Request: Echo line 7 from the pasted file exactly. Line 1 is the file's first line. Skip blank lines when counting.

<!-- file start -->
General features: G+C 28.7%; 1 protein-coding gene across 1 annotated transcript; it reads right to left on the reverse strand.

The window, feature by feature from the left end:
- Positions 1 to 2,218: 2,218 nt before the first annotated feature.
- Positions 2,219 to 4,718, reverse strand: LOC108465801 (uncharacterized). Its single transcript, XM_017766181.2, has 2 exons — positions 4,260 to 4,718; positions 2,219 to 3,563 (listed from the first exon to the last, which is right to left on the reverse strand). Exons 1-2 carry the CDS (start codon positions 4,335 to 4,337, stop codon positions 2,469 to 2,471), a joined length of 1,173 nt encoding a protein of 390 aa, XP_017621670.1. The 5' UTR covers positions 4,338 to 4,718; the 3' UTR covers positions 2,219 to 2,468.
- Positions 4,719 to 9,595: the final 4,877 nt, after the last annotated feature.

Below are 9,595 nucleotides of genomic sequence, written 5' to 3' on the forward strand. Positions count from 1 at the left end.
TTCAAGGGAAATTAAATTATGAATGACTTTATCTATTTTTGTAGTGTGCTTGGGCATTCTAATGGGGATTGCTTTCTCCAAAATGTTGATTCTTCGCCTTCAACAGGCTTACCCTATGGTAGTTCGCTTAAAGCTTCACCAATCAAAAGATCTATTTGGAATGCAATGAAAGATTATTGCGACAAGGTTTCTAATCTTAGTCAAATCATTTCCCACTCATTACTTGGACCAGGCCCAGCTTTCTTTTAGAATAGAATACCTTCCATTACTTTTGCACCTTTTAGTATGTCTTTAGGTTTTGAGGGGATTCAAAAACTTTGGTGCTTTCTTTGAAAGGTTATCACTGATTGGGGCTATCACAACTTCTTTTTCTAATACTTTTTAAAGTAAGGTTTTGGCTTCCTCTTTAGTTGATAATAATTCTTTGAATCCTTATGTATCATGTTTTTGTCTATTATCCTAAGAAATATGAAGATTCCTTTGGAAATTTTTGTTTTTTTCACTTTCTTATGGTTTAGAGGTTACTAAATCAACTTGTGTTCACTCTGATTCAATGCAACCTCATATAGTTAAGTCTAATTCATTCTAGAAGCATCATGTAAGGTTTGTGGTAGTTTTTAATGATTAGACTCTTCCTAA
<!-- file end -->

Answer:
TTCAAGGGAAATTAAATTATGAATGACTTTATCTATTTTTGTAGTGTGCTTGGGCATTCTAATGGGGATTGCTTTCTCCAAAATGTTGATTCTTCGCCTTCAACAGGCTTACCCTATGGTAGTTCGCTTAAAGCTTCACCAATCAAAAGATCTATTTGGAATGCAATGAAAGATTATTGCGACAAGGTTTCTAATCTTAGTCAAATCATTTCCCACTCATTACTTGGACCAGGCCCAGCTTTCTTTTAGAATAGAATACCTTCCATTACTTTTGCACCTTTTAGTATGTCTTTAGGTTTTGAGGGGATTCAAAAACTTTGGTGCTTTCTTTGAAAGGTTATCACTGATTGGGGCTATCACAACTTCTTTTTCTAATACTTTTTAAAGTAAGGTTTTGGCTTCCTCTTTAGTTGATAATAATTCTTTGAATCCTTATGTATCATGTTTTTGTCTATTATCCTAAGAAATATGAAGATTCCTTTGGAAATTTTTGTTTTTTTCACTTTCTTATGGTTTAGAGGTTACTAAATCAACTTGTGTTCACTCTGATTCAATGCAACCTCATATAGTTAAGTCTAATTCATTCTAGAAGCATCATGTAAGGTTTGTGGTAGTTTTTAATGATTAGACTCTTCCTAA